The History of Harley-Davidson CVO Motorcycles

Custom Vehicle Operation motorcycles, most commonly known as CVOs, are a line of models created by Harley-Davidson starting in 1999. Each year since the program’s inception, Harley-Davidson has selected two to five mass-produced motorcycle models and added limited-edition customizations, such as larger displacement engines, costlier paint designs, and additional accessories not found on the mainstream models.

When the idea of creating a limited production run of models came to be, assembly line time and excess parts were unavailable for the custom production effort. But when H-D’s military contract ended in the 1990s, Building 42 — which previously was used to hand assemble certain military machines — was freed for the project and the FXR2 and FXR3, limited edition models inspired by the mass produced FXR, were created.

Before they were called CVOs, these limited edition bikes were known as Screamin’ Eagles because the limited edition models were fitted with performance upgrades from H-D’s Screamin’ Eagle branded parts. H-D dropped the Screamin’ Eagle name in 2009 and started referring to the models as CVOs. In the following graphic you can view a comprehensive list of every CVO/Screamin’ Eagle model created since 1999.

The History of CVOs

Accessories created for CVO models are sometimes sold separately in Harley-Davidson’s accessories catalogs for all models in later years, but badges and paint colors are kept exclusively for the CVO model owners. If your bike is damaged or parts are stolen, heaven forbid, exclusive accessories can be replaced, but only after providing proof of ownership of a CVO to the ordering dealer.

With all the add-ons, CVO models are among the most expensive bikes created by Harley-Davidson. Some riders prefer the standard, mass-produced options because their starting prices are cheaper and they allow you to customize your bike however you choose.

If you would prefer not to make custom changes yourself, choosing a CVO with added upgrades is the most cost-effective option. Adding all the additions available on a CVO to a standard bike costs much more than purchasing the bike with the add-ons already installed. Although pricier, Harley-Davidson justifies their prices with exclusivity because only a limited amount of CVO models are made each year.

Reviews of CVOs include that they rev better and feel stronger. Among purists, FXR motorcycles are still considered to be the best-handling Harleys ever. But practicality aside, they ultimately look better because of their chrome and billet trimmings and custom paint jobs.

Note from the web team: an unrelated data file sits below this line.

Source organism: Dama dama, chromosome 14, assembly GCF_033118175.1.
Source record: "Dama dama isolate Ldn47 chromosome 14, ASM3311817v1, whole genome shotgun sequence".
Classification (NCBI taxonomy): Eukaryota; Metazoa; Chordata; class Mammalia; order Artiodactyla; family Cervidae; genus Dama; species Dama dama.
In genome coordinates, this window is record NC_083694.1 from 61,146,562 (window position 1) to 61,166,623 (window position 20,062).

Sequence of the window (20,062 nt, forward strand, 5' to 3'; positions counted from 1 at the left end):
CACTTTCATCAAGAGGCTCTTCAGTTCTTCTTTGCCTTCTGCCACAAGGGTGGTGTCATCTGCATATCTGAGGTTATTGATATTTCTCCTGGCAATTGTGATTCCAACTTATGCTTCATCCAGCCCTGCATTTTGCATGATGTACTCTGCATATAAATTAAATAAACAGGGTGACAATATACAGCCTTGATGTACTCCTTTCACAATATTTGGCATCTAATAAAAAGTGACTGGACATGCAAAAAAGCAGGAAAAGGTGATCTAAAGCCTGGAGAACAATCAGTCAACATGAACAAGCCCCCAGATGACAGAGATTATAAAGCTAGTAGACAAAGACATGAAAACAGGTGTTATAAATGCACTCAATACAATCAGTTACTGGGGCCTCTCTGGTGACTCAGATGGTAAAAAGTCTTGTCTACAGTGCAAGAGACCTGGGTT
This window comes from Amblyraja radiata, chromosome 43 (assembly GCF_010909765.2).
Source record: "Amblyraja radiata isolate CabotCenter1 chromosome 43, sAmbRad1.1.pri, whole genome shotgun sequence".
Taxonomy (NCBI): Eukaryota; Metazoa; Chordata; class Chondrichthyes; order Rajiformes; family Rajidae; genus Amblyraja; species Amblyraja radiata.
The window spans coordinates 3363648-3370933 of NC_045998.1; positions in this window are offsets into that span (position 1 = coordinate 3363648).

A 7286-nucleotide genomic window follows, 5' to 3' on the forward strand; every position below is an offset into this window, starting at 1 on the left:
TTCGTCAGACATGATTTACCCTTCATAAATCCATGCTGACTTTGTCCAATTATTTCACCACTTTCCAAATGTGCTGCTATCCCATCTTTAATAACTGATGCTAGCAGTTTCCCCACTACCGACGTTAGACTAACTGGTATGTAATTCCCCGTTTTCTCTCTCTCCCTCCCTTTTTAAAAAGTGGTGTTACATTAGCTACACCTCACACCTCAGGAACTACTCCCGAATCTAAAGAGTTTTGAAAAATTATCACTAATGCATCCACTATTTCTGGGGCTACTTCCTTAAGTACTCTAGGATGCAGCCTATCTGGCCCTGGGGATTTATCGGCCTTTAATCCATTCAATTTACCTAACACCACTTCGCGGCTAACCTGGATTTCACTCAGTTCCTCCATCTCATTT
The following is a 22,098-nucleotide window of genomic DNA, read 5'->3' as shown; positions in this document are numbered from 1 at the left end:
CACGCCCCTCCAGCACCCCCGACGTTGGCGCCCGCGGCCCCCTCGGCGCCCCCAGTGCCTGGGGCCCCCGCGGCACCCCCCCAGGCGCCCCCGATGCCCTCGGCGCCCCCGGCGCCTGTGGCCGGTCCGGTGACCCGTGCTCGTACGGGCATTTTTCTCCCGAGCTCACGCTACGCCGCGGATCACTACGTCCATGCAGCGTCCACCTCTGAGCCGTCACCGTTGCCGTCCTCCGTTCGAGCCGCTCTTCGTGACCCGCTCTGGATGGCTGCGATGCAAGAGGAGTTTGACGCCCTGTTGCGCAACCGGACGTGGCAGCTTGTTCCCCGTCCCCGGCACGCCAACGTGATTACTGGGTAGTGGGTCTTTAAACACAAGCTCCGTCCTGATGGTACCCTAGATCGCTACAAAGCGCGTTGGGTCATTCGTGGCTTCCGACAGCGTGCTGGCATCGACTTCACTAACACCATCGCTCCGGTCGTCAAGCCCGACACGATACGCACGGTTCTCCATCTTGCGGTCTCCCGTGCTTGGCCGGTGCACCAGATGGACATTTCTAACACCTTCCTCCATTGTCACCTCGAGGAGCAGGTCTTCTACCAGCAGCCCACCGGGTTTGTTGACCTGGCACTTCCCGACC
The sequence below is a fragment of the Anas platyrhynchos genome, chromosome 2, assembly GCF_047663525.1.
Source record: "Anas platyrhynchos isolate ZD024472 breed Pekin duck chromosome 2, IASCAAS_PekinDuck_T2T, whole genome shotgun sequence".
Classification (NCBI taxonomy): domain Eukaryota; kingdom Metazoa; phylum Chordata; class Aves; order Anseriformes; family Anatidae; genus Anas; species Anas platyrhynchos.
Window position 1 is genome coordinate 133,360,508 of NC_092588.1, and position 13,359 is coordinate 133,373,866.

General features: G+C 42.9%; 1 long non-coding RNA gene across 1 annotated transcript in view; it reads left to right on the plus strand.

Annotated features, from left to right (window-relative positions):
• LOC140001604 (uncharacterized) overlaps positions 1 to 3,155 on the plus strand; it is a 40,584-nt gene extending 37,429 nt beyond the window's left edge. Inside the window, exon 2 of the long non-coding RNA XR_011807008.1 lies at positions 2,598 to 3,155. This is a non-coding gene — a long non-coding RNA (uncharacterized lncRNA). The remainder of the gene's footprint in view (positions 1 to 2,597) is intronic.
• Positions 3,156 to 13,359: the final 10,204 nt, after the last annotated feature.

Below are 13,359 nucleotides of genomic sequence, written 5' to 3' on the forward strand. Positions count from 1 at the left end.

CVOs are not for everyone. H-D explains that the program targets “alpha customers,” those who are brand loyal and pride themselves on riding the best there is to offer. So, what about you? Are you a fan of CVOs? It’s never too late to find the perfect CVO for you.

9 comments on “The History of Harley-Davidson CVO Motorcycles”

  • I have a 2009 FLHTCUSE4 and it is a dream to ride. I love the beautiful paint and the 110 Cu in engine with power to spare. The features that I really got spoiled with is the Harmon Karden stereo along with the heated grips and seat. Once you own a CVO that is all you will ever want to ride.

  • I just bought my first CVO and by just I mean 5/5/19 and already put 300 mile on it in one day it is a sweet bike handles great I owned an 08 ultra classic that I traded in on it loved that bike but this one is WoW great job Harley

    • It’s crazy how fast the miles add up when you’re riding an extraordinary bike! Congrats on your new ride.

  • I have a 2003 cvo Softail and Harley could not find any parts for it said they don’t make them anymore very disappointed I Love the bike but sure wish I could gets parts and paint doesn’t count.

  • My first Harley-Davidson so I decided to go straight to the top, seen the limited cvo in the states in the fall of 2017 came back home to Canada and bought one, it was a long winter waiting for it. Yes it’s expensive but it’s worth it to me,

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